Well, I’ve had conversations with him about seeing what management is like. And in a smaller company, it may not seem like you have those opportunities. But we brought on interns from the YC internship program for the summer, and I got to mentor and oversee their work. It was a great learning experience, and it showed me how amazing it is to work with engineers who are really good at what they do.
And another time, we had a discussion about career options and possibly starting a company. So Bilal reached out to other YC founders and they made time to have 1-1s with me and share their experiences. That was a really unique perspective and I gained a lot of data points.
It also made me realize how tightly connected the bay area is. Especially as somebody who didn’t start off with as many connections here. And even more so in the YC network. I mean, before I moved out here, I didn’t really know what YC was. But being an early engineer at ClearBrain before we got into YC, and then going through it has been great. Bilal would come back, share what the speakers at the dinner talked about, and then open it up for discussion for our team: “This is what I’m thinking, what are you guys thinking?” We really felt like we were a part of the process and the evolution of the company.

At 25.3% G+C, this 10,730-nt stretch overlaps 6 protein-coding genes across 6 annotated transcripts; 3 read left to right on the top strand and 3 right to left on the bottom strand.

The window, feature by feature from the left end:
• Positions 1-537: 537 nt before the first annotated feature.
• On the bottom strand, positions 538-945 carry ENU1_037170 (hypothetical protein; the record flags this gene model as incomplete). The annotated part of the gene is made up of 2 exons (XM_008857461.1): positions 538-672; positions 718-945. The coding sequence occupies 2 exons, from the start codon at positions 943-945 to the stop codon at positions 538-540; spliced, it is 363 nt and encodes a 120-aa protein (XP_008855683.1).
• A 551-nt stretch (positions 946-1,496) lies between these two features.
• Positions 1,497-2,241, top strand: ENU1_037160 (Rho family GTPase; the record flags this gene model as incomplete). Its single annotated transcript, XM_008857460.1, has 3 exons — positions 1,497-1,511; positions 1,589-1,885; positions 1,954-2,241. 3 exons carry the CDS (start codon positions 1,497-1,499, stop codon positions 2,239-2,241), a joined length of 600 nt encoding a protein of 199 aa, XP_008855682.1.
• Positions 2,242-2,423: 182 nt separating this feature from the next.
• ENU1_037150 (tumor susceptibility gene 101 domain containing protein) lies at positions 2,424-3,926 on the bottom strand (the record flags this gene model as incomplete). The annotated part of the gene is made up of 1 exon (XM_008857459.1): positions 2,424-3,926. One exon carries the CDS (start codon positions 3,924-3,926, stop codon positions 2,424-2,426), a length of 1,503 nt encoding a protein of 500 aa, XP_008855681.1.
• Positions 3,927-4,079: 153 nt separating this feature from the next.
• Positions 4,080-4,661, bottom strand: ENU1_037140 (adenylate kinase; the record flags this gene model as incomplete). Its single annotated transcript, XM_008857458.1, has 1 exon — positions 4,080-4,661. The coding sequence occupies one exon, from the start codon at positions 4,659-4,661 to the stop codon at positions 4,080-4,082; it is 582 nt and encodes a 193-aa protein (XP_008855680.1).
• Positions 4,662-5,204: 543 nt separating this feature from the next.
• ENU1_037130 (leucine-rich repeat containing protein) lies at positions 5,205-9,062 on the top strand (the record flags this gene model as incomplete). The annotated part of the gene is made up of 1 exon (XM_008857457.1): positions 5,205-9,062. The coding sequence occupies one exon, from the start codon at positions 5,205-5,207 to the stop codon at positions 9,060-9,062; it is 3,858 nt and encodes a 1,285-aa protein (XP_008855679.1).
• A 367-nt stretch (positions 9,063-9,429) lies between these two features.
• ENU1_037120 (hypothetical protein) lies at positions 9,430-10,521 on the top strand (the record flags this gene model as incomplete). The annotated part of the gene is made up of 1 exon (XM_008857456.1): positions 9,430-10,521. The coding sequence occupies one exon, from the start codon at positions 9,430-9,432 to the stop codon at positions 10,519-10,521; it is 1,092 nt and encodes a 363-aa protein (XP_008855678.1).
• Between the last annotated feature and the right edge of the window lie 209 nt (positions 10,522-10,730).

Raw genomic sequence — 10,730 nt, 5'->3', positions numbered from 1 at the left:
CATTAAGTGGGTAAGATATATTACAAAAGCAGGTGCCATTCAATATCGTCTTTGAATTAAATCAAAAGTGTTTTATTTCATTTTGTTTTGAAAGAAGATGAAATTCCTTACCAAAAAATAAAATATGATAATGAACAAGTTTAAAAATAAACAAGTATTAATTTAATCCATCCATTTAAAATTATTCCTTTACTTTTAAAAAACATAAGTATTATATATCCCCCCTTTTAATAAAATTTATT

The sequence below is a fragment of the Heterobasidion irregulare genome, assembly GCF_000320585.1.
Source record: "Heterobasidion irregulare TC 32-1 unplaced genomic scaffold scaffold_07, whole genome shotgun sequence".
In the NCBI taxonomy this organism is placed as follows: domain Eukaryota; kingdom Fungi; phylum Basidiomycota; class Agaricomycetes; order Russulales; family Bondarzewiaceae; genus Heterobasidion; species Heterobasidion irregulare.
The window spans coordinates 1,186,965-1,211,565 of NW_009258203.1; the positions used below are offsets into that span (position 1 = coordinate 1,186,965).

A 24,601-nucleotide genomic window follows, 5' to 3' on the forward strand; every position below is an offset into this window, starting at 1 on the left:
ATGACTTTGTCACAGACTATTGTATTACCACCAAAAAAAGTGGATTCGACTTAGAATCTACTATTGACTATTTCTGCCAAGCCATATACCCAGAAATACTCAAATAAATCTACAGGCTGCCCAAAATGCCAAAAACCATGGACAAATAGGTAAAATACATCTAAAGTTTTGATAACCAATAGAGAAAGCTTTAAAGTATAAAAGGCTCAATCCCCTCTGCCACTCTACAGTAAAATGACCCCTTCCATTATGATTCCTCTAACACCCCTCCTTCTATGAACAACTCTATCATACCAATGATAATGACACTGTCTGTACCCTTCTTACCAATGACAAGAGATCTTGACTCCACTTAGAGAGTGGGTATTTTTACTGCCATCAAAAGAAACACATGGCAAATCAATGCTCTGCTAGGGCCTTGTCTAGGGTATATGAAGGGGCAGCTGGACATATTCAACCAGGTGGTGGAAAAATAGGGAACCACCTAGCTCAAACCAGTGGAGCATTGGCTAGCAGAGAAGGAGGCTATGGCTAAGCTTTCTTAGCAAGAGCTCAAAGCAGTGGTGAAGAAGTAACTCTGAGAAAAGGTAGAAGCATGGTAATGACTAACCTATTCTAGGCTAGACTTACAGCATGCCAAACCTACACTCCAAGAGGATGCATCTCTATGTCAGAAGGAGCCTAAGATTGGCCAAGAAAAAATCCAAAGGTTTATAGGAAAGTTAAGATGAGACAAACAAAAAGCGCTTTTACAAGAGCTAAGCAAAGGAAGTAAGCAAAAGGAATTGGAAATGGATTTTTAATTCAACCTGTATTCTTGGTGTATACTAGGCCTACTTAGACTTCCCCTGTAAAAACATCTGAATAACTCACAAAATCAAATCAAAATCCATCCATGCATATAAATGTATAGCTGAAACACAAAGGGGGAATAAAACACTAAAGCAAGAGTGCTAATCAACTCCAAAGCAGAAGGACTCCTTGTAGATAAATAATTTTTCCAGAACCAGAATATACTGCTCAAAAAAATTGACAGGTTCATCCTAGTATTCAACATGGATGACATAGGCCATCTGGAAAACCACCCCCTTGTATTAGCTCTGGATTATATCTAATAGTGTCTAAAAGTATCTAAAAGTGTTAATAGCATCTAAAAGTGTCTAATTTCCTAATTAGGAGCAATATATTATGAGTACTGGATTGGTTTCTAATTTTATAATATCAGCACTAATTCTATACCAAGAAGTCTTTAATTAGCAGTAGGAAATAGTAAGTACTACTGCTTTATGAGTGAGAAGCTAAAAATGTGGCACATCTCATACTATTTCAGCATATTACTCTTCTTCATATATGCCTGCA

Ryan: So… will you be starting a YC company some time soon?
[Laughs.] Well, one of my mentors used to always say, “Once you go away from engineering, it’s harder to go back to it.” And that more time as an engineer helps you be a better manager. Building my skill set is the most important thing to me, my most important asset. I get to do that here. That alone is far more enticing than dealing with big company politics, people internally competing for work, or jockeying for titles. I don’t have time for that.
There’s enough interesting work to go around at ClearBrain. I get to go back to learning ML, which is what I studied a bit of at school. We’re more willing to try new things, beta technologies, because we’re a startup. I want to learn more product stuff, build out more infrastructure. I’m getting to learn about GCS and AWS pricing, which is surprisingly a big part of running a business.
So eventually, maybe. But for now, this is a really efficient way to learn and develop my skills, for whatever happens next.
Ryan works with YC companies to find great engineers — from 2-person startups to larger ones like Airbnb, Stripe and Instacart.